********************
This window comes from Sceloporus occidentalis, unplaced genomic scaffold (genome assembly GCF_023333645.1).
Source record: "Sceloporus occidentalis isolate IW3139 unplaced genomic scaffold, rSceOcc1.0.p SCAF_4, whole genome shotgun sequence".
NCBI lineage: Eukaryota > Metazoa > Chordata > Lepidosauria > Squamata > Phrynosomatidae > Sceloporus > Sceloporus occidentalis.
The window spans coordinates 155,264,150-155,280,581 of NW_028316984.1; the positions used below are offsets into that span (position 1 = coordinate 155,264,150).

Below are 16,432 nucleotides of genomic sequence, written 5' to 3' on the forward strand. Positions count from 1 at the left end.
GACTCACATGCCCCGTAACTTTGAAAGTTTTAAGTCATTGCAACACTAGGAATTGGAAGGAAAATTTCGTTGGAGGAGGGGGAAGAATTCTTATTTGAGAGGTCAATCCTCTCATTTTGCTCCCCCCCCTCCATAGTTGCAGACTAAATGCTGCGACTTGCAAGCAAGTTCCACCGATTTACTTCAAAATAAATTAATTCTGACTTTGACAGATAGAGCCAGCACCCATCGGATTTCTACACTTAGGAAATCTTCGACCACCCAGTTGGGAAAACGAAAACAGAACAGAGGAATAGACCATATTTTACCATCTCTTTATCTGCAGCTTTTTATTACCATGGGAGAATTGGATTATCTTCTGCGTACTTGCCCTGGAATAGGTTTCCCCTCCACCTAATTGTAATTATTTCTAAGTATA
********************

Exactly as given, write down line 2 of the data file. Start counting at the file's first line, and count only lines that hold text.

Source record: "Sceloporus occidentalis isolate IW3139 unplaced genomic scaffold, rSceOcc1.0.p SCAF_4, whole genome shotgun sequence".